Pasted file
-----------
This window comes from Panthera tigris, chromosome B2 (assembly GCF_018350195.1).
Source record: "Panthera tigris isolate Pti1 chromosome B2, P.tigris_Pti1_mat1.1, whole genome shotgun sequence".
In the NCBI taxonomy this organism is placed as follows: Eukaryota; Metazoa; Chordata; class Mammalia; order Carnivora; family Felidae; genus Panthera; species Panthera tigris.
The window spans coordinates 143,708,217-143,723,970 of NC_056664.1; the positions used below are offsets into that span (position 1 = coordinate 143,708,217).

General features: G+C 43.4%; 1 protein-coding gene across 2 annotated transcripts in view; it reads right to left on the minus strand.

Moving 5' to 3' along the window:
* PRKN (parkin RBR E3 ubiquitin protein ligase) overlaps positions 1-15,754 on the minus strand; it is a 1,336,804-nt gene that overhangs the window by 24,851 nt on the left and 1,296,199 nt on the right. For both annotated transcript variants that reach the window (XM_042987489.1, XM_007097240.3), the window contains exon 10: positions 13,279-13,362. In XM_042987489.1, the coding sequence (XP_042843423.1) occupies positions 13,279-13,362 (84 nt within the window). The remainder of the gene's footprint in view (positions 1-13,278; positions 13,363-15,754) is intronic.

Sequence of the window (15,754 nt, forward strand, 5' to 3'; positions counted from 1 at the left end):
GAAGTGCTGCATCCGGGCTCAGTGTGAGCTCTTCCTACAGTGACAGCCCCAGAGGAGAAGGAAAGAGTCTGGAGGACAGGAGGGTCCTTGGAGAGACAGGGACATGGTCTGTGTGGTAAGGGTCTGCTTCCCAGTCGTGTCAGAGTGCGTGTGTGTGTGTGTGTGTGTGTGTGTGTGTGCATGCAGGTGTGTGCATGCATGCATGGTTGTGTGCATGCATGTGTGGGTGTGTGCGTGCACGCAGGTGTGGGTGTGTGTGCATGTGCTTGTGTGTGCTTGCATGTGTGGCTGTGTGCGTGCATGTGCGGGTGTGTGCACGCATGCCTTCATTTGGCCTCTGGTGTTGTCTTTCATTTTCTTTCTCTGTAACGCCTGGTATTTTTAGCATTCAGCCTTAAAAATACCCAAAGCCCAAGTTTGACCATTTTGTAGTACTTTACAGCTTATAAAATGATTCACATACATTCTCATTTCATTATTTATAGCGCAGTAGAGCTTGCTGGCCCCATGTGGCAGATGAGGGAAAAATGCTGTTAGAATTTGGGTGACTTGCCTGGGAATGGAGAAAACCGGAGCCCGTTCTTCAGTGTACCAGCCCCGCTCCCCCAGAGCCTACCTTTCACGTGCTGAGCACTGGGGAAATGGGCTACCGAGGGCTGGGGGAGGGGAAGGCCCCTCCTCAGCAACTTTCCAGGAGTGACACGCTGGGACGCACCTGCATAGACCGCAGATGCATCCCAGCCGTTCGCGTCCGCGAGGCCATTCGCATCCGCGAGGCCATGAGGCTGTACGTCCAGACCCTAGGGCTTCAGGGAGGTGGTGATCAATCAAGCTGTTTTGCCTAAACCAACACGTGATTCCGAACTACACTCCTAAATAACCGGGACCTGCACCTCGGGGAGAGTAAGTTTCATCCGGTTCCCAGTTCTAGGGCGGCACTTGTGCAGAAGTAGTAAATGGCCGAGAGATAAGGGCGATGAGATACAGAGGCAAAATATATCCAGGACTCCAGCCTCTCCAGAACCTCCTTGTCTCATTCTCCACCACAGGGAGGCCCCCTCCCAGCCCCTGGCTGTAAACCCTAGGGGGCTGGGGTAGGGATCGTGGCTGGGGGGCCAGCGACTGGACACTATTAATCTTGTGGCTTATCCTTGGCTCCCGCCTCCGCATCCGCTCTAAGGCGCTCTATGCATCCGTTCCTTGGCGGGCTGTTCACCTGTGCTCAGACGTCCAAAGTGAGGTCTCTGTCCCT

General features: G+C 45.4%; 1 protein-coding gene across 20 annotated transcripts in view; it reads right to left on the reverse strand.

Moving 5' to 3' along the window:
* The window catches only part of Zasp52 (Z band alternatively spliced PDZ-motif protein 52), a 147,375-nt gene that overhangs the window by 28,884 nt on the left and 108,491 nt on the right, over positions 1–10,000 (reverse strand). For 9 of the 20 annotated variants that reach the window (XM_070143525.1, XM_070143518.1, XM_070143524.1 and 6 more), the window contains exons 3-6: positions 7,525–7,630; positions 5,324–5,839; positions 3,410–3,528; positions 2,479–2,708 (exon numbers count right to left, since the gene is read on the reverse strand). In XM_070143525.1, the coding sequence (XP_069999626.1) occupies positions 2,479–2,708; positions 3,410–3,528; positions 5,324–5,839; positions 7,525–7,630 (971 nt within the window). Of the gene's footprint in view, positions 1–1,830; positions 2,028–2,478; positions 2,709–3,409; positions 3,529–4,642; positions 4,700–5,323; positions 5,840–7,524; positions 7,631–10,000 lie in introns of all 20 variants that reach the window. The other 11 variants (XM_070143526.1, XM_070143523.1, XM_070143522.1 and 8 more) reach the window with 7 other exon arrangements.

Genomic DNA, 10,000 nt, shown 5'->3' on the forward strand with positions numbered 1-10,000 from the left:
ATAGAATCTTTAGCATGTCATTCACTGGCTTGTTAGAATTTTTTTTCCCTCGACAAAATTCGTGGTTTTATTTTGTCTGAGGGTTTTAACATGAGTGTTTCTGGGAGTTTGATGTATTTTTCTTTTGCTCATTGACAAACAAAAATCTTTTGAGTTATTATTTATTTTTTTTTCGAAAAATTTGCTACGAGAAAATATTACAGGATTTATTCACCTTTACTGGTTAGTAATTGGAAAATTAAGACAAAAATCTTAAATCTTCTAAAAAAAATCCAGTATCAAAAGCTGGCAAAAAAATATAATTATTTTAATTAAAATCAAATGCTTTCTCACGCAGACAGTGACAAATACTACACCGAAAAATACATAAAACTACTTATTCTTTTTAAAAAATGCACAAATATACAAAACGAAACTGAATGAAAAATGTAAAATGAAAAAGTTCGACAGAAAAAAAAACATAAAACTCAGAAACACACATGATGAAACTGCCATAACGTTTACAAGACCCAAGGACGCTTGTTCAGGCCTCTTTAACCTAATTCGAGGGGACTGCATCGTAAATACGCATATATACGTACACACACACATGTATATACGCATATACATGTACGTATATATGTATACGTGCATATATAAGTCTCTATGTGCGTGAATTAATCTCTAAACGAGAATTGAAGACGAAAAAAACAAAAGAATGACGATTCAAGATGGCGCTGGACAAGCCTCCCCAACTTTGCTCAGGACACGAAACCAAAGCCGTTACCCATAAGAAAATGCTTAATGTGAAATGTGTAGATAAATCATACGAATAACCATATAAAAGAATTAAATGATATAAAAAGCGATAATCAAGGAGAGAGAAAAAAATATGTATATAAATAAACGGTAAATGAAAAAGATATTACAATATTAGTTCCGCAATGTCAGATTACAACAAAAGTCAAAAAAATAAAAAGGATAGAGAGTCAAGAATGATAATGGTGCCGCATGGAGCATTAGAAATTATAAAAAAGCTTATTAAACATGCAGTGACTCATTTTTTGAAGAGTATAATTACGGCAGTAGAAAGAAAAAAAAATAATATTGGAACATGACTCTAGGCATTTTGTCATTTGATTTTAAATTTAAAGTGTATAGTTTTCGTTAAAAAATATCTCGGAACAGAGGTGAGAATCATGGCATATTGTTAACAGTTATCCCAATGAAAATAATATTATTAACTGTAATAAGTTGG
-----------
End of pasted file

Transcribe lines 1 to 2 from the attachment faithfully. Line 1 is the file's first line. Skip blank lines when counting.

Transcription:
This window comes from Panthera tigris, chromosome B2 (assembly GCF_018350195.1).
Source record: "Panthera tigris isolate Pti1 chromosome B2, P.tigris_Pti1_mat1.1, whole genome shotgun sequence".